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Newmarket Tree Care Specialist's Advice on Evaluating Trees at a Nursery

Newmarket Tree Care Specialist

Owning a healthy and trouble-free tree starts with its selection at the nursery. The wrong choice can mean owning a tree that dies before reaching maturity, or becomes structurally weak as it grows larger. To avoid future problems, follow these eight suggestions:

  • Visually scan the tree. Look for green and healthy leaves. They shouldn't be undersized, yellowed, or falling off. Check for dark patches on the bark and for insect infestation. Does the tree appear lopsided, or the branch growth one-sided?

  • Look for a single straight tapered trunk. A tapered trunk has the strength to support the weight of the tree above it. The lowest part of the trunk supports the most weight while the highest supports the least, and the taper should reflect this. The strongest trees also have straight trunks. A bent or crooked trunk results in an imbalanced tree. In addition, the bends themselves are highly stressed.

  • Check the tree top for a single straight leader. Future tree growth occurs at the top leader. If the leader bends at an angle, then tree growth will proceed at the same angle. Several leaders coming from a single point means that multiple trunks will join at this point. A tree with several trunks is structurally weak.

  • Look for well-distributed branches. Look for well-distributed branches along the trunk. The lower branches eventually drop off as the tree grows larger. However, their purpose is protecting the trunk from sunburn. They also stimulate wider trunk growth, which increases strength.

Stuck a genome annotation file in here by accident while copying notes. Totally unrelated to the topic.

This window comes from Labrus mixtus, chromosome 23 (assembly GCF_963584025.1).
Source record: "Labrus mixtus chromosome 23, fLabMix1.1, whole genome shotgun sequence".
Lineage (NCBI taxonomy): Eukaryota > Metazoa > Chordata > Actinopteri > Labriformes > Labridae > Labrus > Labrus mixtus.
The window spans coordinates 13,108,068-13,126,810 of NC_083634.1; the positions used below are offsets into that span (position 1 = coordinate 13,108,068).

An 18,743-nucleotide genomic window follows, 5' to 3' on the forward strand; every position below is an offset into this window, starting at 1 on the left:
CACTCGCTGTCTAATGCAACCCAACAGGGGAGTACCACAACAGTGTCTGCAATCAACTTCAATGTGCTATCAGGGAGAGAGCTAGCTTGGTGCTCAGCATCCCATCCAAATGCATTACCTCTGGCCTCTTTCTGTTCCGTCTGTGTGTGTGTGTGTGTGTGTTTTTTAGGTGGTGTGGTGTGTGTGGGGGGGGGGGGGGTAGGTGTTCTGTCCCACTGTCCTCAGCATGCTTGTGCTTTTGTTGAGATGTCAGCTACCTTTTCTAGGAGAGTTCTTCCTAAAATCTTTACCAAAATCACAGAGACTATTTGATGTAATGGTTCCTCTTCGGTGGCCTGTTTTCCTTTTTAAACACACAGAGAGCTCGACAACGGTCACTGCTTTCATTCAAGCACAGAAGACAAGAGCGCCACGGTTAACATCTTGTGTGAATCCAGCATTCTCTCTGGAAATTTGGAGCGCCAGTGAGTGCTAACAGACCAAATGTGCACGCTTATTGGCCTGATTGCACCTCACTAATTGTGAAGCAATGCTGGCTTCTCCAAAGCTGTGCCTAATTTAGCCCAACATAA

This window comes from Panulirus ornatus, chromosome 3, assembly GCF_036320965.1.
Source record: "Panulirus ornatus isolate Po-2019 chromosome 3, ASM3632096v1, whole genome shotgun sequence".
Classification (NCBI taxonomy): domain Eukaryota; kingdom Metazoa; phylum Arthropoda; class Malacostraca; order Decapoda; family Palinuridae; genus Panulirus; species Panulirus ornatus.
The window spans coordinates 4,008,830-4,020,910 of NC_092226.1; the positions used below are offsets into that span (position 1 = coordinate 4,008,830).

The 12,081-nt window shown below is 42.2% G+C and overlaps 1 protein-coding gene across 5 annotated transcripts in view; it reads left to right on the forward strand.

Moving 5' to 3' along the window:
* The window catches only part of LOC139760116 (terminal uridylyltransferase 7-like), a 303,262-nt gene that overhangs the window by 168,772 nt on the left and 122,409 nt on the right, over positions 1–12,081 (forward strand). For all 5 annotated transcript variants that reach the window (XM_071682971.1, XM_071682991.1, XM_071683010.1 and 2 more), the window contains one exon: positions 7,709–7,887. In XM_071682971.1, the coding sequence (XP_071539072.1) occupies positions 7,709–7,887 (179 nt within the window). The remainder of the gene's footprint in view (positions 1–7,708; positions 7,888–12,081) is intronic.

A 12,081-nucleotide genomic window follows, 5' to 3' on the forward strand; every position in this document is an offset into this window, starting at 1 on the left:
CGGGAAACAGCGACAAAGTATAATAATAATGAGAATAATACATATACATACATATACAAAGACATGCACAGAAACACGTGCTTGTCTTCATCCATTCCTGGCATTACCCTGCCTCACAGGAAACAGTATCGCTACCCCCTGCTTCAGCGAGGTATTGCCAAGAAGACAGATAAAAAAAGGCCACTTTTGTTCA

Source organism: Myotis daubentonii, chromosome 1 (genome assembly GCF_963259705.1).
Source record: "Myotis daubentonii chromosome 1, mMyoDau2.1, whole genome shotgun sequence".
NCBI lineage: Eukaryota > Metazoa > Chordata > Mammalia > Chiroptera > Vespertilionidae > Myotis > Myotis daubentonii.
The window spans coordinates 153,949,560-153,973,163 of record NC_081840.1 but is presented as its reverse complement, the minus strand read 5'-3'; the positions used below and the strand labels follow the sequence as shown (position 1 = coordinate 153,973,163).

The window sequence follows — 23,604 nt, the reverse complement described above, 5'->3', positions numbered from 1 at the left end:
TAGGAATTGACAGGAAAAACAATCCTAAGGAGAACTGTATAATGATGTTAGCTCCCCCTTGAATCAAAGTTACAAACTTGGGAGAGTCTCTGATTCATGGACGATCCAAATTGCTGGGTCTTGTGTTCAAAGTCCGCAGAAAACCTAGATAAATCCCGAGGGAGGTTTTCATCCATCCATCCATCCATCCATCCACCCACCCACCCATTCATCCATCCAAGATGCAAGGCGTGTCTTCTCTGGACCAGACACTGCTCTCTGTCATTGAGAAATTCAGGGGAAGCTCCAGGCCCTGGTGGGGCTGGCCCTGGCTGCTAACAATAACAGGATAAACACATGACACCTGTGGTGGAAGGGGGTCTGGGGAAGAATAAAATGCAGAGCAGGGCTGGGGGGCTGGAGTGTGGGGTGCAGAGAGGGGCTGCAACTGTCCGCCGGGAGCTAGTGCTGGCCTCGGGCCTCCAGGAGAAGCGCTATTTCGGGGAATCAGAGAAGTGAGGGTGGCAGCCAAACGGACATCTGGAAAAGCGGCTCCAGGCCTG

• Look for branches that are thinner than the trunk. Branches nearly half as thick as the trunk or greater, turn into multiple trunks later in the tree's life.

  • Check for branches that join the trunk at a sharp angle. Branches joining the trunk at an acute angle (forms a sharp Vee) will develop bark inclusions at the join. These joins are weak and may break apart during a storm.

  • Look for wounds or scars along the trunk. These are caused when thick branches are pruned at the trunk, or at contact points between the stake and the tree.

  • Check for healthy roots. Healthy roots grow outward from the trunk's bottom. This outward growth gives the tree a stable and strong base. Thick roots with bends in them that point upward or downward will continue to grow in these directions. The same is true of thick roots growing in a circular pattern around the trunk. These undesirable growth patterns give the tree a smaller root spread, which makes the tree vulnerable to high winds.

If you have questions about proper tree care or require assistance from a Newmarket tree care specialist, Advanced Tree Care can help. Contact us today.